Bucket of Dust" in Circles Disturbed: The Interplay of 
Mathematics and Narrative  
(Princeton University Press, 2012,
ed. by Apostolos Doxiadis and Barry Mazur).

Galison gives a reference to his source:

"From 'Claude Chevalley Described by His Daughter (1988),' 
in Michèle Chouchan, Nicolas Bourbaki: Faits et légendes
(Paris: Éditions du Choix, 1995), 36–40, translated and cited
in Marjorie Senechal, 'The Continuing Silence of Bourbaki:
An Interview with Pierre Cartier, June 18, 1997,' 
Mathematical Intelligencer  1 (1998): 22–28."

Galison's essay compares Chevalley with the physicist
John Archibald Wheeler. His final paragraph —

"Perhaps, then, it should not surprise us too much if,
as Wheeler approaches the beginning-end of all things,
there is a bucket of Borelian dust. Out of this filth,
through the proposition machine of quantum mechanics
comes pregeometry; pregeometry makes geometry;
geometry gives rise to matter and the physical laws
and constants of the universe. At once close to and far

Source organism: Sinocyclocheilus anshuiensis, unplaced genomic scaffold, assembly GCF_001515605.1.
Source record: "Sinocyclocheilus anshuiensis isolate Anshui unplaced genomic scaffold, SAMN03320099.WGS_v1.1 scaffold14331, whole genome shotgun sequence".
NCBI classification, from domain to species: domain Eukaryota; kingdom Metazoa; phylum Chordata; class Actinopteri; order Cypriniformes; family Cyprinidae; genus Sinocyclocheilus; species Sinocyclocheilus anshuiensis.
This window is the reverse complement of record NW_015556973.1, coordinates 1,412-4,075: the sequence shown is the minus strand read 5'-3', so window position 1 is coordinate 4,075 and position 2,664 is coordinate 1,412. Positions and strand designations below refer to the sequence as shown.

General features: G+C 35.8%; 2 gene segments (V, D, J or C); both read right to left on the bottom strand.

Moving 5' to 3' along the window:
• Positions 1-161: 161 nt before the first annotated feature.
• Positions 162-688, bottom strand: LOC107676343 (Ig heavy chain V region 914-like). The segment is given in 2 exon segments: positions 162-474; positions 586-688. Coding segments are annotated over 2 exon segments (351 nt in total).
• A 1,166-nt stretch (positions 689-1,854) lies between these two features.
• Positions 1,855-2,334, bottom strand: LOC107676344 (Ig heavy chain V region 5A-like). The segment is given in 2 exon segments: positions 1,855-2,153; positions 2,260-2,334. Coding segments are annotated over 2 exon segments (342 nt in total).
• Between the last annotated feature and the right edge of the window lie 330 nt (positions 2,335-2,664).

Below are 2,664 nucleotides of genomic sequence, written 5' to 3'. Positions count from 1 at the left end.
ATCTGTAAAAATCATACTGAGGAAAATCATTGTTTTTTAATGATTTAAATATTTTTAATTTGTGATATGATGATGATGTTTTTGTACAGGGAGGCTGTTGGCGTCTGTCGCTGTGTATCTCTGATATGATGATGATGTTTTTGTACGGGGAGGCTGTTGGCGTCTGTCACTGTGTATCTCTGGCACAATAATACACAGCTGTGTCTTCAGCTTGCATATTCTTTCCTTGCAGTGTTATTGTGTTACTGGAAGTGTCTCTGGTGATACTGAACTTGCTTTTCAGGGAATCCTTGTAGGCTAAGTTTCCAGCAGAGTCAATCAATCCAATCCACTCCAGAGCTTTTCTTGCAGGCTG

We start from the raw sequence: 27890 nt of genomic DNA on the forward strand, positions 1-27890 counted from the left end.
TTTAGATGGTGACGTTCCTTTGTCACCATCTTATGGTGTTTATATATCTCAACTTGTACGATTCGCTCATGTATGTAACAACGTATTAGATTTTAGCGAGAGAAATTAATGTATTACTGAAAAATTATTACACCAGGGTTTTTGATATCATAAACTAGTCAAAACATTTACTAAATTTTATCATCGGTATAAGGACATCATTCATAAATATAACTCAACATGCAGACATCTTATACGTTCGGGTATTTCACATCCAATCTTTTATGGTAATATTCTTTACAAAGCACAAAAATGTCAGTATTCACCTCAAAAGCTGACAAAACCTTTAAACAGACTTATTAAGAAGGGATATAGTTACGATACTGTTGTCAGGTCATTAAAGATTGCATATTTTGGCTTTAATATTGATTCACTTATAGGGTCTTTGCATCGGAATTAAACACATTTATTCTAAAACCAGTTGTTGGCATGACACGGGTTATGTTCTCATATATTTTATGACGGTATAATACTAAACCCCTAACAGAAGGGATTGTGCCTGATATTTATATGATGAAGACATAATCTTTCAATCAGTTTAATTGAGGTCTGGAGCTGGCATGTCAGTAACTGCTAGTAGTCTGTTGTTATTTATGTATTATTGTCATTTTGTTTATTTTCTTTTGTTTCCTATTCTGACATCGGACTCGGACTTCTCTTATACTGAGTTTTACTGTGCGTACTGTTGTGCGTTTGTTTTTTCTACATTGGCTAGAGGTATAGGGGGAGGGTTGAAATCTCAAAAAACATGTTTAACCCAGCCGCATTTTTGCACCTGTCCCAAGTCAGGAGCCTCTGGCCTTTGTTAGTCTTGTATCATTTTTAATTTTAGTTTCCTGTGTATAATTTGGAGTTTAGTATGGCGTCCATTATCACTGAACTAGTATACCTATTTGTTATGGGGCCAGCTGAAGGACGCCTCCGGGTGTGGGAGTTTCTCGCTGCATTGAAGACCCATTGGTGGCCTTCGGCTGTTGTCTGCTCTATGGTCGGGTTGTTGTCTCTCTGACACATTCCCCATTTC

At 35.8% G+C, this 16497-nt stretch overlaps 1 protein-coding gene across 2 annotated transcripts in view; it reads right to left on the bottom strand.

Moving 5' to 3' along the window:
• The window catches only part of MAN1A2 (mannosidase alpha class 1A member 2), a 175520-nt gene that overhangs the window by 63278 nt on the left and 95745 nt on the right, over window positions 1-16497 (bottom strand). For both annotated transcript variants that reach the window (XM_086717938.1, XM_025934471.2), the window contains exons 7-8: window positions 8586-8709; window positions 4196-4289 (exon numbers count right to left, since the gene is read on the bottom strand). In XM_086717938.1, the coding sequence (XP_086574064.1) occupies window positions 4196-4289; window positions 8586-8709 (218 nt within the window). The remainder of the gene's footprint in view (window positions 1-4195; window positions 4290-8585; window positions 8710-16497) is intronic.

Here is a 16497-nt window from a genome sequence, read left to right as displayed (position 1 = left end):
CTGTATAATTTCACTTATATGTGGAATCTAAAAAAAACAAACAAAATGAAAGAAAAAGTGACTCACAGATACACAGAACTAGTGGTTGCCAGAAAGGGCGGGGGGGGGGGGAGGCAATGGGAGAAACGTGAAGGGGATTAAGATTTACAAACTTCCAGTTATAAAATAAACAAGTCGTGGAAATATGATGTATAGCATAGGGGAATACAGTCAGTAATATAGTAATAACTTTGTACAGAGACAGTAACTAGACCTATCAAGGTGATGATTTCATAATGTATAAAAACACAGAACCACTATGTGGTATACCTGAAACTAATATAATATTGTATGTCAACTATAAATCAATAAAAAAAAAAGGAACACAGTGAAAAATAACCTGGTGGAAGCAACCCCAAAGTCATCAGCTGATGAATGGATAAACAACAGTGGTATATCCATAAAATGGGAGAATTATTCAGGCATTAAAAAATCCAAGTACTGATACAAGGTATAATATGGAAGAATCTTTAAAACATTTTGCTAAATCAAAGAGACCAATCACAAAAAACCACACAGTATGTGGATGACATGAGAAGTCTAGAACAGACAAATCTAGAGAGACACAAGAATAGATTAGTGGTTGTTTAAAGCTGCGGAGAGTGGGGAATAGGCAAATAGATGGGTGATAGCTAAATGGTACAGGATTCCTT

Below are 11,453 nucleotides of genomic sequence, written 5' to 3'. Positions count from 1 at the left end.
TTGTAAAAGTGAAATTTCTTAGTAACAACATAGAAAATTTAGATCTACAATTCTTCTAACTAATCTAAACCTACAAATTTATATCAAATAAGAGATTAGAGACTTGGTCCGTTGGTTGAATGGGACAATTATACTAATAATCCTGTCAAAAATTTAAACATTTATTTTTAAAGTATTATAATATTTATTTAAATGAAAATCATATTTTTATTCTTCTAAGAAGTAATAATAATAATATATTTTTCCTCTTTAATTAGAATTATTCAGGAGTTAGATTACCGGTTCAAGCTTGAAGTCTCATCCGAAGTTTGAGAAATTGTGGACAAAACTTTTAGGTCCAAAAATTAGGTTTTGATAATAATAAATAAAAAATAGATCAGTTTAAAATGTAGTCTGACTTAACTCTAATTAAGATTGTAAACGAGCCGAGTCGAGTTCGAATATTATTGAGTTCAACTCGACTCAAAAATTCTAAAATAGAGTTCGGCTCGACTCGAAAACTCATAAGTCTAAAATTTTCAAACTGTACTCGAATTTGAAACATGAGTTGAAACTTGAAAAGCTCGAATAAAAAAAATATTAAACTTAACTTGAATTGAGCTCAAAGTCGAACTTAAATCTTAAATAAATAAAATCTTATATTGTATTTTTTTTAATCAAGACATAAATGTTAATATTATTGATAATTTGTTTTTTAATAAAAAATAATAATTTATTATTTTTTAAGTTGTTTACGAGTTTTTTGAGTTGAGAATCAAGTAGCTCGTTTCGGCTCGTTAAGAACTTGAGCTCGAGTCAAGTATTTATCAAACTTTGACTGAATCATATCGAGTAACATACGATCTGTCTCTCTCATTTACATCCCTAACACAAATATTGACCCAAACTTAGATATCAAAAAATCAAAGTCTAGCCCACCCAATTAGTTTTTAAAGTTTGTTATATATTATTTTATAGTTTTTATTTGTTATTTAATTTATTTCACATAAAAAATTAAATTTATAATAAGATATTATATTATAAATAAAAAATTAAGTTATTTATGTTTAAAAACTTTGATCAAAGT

from the crystalline story that Bourbaki invoked,
Wheeler’s genesis puts one in mind of Genesis 3:19:
'In the sweat of thy face shalt thou eat bread, till thou
return unto the ground; for out of it wast thou taken:
for dust thou art, and unto dust shalt thou return.'"

See also posts tagged Wheeler.

Monday, March 10, 2014

God’s Architecture

Filed under: General — m759 @ 1:19 PM

Part I:

The sermon, “God’s Architecture,” at Nassau Presbyterian
Church in Princeton on Sunday, Feb. 23, 2014.  (This is the
“sermon” link in last Sunday’s 11 AM ET Log24 post.)

An excerpt:

“I wonder what God sees when God looks at our church.
Bear with me here because I’d like to do a little architectural
redesign. I look up at our sanctuary ceiling and I see buttons.
In those large round lights, I see buttons. I wonder what would
happen if we unbutton the ceiling, Then I wonder if we were to
unzip the ceiling, pull back the rooftop, and God were to look in
from above – What does God see? What pattern, what design,
what shape takes place?” — Rev. Lauren J. McFeaters

Related material —  All About Eve: